It is extremely concerning that even with all the current evidence which clearly highlights the severe nature of mesh complications (both within the available medical literature and also governmental inquires) and also knowing how difficult it is to remove these devices, surgeons continue to implant them. Let’s hope that the recent progress in Australia to address the Surgical Mesh issue will encourage our government to act now!
The SEVERITY of mesh complications should be the main focus for surgeons.
Let’s hope that whatever changes are adopted in New Zealand will happen urgently!
Because of surgical mesh, people are being left to live in severe chronic pain and in many cases permanently disabled, THIS is actually what needs to be focused on. Numbers and stats are important, but it is actually people’s lives we are talking about here”.





PRESS RELEASE

Monday 3 September 2018              FOR IMMEDIATE RELEASE

The growing number of patients suffering from surgical mesh injuries is totally unacceptable.  Government still to take action.
Medsafe and ACC records now show a whopping jump to over a thousand everyday New Zealanders who have reported that they are suffering with dreadful complications caused by a plastic medical implant known as surgical mesh.

Carmel Berry and Charlotte Korte petitioned the New Zealand Health Select Committee back in 2014 and begged for a full inquiry into its use.  They were told that an inquiry would take too long to make effective changes.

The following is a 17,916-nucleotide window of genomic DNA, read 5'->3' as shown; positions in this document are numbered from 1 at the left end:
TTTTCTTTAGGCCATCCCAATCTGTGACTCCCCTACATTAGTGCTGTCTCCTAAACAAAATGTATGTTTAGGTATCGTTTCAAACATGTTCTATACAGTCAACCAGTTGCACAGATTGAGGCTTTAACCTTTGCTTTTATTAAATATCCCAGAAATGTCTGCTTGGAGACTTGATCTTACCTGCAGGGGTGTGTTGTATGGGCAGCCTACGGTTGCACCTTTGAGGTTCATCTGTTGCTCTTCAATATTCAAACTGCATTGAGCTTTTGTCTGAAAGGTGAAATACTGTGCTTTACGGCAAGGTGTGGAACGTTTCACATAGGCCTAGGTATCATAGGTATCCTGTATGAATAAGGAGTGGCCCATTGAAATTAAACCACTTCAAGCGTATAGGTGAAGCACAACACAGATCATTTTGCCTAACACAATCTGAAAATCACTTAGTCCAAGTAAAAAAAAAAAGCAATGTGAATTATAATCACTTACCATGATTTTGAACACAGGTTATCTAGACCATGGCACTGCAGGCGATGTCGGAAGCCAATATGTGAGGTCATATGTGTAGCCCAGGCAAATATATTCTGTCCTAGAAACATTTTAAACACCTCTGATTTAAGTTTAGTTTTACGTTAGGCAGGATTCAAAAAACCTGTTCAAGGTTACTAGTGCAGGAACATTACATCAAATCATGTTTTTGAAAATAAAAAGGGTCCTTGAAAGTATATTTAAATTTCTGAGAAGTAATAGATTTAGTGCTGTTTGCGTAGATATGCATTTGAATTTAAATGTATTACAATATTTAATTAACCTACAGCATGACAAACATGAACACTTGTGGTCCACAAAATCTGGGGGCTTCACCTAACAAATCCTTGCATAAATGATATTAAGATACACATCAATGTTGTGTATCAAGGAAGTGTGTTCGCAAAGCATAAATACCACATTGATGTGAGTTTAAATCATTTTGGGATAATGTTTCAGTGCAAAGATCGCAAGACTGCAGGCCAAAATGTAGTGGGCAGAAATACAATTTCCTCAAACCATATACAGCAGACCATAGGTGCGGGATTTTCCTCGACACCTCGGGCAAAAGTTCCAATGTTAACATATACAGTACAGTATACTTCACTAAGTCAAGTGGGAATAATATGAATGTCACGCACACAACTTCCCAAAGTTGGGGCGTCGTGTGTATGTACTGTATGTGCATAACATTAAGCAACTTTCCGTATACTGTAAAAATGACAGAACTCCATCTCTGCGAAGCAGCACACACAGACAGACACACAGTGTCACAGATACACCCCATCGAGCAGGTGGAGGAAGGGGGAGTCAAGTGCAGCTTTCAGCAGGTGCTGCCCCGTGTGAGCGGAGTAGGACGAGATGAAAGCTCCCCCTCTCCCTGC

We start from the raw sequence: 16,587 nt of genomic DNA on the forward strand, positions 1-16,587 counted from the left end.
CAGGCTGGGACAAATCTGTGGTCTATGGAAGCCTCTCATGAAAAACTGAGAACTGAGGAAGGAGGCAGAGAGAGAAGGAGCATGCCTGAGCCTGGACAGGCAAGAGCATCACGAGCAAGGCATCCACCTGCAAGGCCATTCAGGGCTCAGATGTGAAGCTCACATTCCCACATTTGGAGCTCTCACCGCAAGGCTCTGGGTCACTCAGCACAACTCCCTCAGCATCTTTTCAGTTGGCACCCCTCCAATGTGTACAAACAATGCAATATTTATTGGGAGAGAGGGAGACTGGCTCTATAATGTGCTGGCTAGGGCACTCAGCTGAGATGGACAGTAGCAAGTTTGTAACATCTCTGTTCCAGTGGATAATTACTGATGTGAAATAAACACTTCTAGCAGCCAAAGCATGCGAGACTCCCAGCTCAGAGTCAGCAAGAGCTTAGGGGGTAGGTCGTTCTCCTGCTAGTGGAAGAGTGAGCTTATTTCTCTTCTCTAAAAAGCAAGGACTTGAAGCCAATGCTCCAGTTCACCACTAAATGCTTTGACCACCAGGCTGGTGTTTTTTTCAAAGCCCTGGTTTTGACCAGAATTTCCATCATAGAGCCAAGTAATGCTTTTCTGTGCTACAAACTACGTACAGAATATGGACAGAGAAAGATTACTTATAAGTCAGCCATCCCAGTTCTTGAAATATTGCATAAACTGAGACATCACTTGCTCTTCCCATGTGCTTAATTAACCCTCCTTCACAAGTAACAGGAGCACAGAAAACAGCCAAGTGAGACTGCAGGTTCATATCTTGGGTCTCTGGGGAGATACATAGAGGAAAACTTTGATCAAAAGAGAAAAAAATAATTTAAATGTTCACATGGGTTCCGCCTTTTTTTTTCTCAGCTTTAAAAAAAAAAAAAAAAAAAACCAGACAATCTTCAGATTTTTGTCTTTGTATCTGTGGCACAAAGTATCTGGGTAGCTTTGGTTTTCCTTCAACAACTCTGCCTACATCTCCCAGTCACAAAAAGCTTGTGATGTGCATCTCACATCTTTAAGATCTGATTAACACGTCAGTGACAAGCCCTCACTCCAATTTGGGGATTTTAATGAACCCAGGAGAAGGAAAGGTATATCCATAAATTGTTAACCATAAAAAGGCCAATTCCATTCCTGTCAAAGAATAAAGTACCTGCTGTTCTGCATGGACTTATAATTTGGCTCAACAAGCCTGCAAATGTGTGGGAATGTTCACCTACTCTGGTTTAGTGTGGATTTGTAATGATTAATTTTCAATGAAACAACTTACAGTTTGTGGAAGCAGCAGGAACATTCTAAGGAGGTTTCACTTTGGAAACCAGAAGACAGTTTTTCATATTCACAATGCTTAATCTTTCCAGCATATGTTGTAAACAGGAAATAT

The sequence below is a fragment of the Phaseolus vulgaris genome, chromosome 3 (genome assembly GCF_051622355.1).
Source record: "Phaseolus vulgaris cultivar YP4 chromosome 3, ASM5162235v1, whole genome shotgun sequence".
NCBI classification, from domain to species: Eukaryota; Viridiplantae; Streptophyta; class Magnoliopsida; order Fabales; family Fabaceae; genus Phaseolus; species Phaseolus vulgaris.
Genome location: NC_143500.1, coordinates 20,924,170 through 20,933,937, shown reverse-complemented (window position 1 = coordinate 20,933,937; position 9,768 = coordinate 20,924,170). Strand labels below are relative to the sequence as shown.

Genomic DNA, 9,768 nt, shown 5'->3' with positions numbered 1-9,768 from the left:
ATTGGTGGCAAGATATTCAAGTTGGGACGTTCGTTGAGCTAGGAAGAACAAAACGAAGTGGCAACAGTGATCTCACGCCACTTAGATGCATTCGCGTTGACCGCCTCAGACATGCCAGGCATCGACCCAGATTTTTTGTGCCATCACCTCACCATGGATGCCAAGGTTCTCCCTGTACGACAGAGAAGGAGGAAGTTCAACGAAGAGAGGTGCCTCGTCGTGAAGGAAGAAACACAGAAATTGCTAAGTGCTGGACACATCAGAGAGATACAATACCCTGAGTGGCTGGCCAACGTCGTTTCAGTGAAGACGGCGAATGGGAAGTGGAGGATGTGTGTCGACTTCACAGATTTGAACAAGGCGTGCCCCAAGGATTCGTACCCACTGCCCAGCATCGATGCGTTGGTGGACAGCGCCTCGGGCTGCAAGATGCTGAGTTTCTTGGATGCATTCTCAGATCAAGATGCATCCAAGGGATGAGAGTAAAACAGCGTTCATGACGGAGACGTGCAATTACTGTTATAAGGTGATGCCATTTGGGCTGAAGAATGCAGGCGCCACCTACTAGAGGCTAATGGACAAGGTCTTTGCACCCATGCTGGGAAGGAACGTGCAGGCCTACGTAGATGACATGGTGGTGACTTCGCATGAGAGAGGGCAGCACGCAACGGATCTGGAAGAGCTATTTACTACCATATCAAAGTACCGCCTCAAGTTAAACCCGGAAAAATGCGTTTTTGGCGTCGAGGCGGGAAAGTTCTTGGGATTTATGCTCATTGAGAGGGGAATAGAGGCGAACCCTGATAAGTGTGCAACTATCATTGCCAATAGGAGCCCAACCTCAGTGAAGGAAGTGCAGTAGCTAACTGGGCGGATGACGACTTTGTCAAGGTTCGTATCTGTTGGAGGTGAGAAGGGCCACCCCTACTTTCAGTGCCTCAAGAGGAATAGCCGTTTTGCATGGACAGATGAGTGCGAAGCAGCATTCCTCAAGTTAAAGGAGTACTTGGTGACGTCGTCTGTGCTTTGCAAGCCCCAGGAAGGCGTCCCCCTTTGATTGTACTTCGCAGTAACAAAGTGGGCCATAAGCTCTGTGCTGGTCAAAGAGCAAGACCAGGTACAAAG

“We were lead to believe that the committee would make strong recommendations restricting the use of surgical mesh within a very short timeframe” said Carmel Berry today “but apart from the withdrawal of some pelvic mesh products late last year, very little has changed at all – except the ongoing and continually increasing numbers of patients suffering.”

“When we established patient support group Mesh Down Under in 2012 we had just six members, now we have over 650 members, and I’m seeing at least ten new enquiries to join every single week” Berry explained.  “Too often the new members have had their mesh implanted for less than a year and are struggling with chronic pain, battling with ACC to get their injuries covered and searching for medical help.  Increasingly our members are a family member who just doesn’t know where else to turn after being told their loved one will have to learn to live with the pain”.

Posts by members of Mesh Down Under showed great appreciation for Christine Rankin’s open letter that was sent to the government this morning. Christine has herself spoken out publically about how she suffered significantly from a mesh implant and how difficult it was for her to get an acknowledgement of the complications and effective revision surgery.

Ms Rankin joined their call for the government to follow the lead of the UK in halting the use of surgical mesh for the treatment of stress urinary incontinence. Christine has echoed many of the points that Mesh Down Under has also alerted the government to, including the words of Baroness Cumberlege who is leading a review in Britain:
"We must stop exposing women to the risk of life-changing and life-threatening injuries”.
"We must have measures in place to mitigate the risk, and those are sadly lacking at the moment."
"We strongly believe that mesh must not be used to treat women with stress urinary incontinence until we can manage the risk of complications much more effectively,"

“All of the countries in the UK have now imposed a suspension of these procedures” said Berry “its high time New Zealand health officials put patient safety first and put a halt to these procedures until proper credentialing and patient care pathways are established”.
“JUST DO IT!”